Apple asks court to sanction Samsung by ordering in its favor
- 02 August, 2012 10:56
Apple has requested a court in California to sanction Samsung Electronics in a patent infringement dispute by granting judgment in favor of Apple, after the South Korean company released to the press documents including exhibits that were not allowed as evidence in the suit.
The exhibits that Samsung distributed include images meant to establish that Samsung developed a phone with several elements of the iPhone's design ahead of the introduction of the iPhone in January, 2007. Also included were documents that sought to prove that Apple allegedly used a prototype inspired by Sony designs to arrive at the design of the iPhone.
In a filing to the U.S. District Court for the Northern District of California late Wednesday, Apple said the court should sanction Samsung by granting judgment in Apple's favor on its claim that Samsung infringes Apple's phone design patents, and by granting judgment that those patents are not invalid.
Alternately and at a minimum, Apple said, the court should instruct the jury that Samsung engaged in serious misconduct and the court has as a result made a finding that Samsung copied the asserted designs and features from Apple products. The court should also prevent Samsung from further mentioning or offering any evidence regarding the "Sony design exercise" for any purpose, Apple said.
In a letter to District Judge Lucy Koh on Wednesday, Apple's counsel William F. Lee alleged that Samsung was attempting to influence the jury. Samsung's release was targeted to expose the jury to excluded evidence through the press, Apple reiterated in the filing.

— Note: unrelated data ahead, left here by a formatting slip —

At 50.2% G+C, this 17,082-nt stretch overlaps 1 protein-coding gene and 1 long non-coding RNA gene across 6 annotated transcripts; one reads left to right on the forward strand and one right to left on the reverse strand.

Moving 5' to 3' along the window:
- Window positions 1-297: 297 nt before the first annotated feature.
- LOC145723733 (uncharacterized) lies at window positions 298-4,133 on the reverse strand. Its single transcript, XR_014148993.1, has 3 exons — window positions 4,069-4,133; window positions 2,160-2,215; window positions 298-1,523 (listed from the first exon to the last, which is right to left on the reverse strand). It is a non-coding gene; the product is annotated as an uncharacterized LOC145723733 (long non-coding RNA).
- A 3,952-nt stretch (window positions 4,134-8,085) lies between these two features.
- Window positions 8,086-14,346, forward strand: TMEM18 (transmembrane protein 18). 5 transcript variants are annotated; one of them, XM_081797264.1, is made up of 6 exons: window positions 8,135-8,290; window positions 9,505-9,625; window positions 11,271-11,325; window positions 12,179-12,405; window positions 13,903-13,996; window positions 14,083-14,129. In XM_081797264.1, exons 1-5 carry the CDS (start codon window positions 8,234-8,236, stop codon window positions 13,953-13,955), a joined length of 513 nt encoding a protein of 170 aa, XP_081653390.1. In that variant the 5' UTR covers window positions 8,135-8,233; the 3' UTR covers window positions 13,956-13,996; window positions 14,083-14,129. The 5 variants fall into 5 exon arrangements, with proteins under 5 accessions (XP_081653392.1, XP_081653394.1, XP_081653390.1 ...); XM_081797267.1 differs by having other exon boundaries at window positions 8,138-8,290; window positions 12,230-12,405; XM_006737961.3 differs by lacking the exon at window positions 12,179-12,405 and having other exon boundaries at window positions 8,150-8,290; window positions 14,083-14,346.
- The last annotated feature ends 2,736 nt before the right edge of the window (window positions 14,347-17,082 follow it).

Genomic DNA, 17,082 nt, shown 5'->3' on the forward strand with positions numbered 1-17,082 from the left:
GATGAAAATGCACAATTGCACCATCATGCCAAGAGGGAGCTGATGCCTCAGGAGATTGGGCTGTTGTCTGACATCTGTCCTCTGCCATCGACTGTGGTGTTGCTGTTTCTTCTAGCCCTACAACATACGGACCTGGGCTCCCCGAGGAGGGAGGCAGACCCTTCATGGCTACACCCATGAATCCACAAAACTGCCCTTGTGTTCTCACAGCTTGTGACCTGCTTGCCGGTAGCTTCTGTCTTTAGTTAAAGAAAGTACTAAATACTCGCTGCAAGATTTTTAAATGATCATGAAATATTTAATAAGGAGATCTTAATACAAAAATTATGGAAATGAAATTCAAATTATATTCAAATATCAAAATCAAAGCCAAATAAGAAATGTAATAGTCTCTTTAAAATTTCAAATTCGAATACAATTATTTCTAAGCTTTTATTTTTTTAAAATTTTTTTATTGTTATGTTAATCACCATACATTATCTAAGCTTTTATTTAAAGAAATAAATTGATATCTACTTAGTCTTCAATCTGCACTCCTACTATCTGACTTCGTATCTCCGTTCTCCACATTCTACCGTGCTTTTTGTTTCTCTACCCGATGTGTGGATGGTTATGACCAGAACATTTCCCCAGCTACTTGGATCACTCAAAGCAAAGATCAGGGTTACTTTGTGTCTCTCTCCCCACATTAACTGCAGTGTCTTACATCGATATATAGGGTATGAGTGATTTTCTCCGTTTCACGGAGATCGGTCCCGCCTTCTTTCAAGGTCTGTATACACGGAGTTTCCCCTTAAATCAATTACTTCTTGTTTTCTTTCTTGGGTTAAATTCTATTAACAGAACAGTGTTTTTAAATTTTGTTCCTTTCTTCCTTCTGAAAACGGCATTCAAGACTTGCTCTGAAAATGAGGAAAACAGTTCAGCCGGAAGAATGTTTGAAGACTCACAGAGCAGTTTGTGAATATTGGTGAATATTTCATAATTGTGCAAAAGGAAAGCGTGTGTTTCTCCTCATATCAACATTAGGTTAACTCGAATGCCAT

Samsung's actions substantially increased the risk that the jury will see or be influenced by someone who has seen the evidence that the court has excluded, according to Apple's filing. "While disseminating excluded evidence to the media would be a problem in any case, it is particularly problematic in a high profile technology case in the internet age, when intentional or inadvertent exposure to excluded evidence is extraordinarily easy," it added.
In a declaration filed on Wednesday, Samsung attorney John Quinn said he had approved the release of a brief statement and proposed trial exhibits after several requests from reporters. Quinn said all the documents had previously been in the public record. The move was not intended to influence jurors, he said.
Apple's counsel Lee has however cited news reports to question whether Quinn's decision was indeed a limited response to certain "requests from members of the media." Even if the press had asked for these materials, he should not have provided them, but that is not what the press is reporting, Lee said in the filing. Press reports make clear that it was an unsolicited release which aimed to disseminate Samsung's excluded evidence widely among the press, he added.
Apple said it will not request a mistrial. "A mistrial would play directly into Samsung's strategy of delay, and only reward Samsung's misconduct," it said in the filing.
Samsung already has been sanctioned four times in the case for discovery abuses, Lee said. Most recently, Samsung was sanctioned for destroying evidence. "Litigation misconduct is apparently a part of Samsung's litigation strategy--and limited sanctions have not deterred Samsung from such misconduct," he added.
Samsung was not immediately available for comment.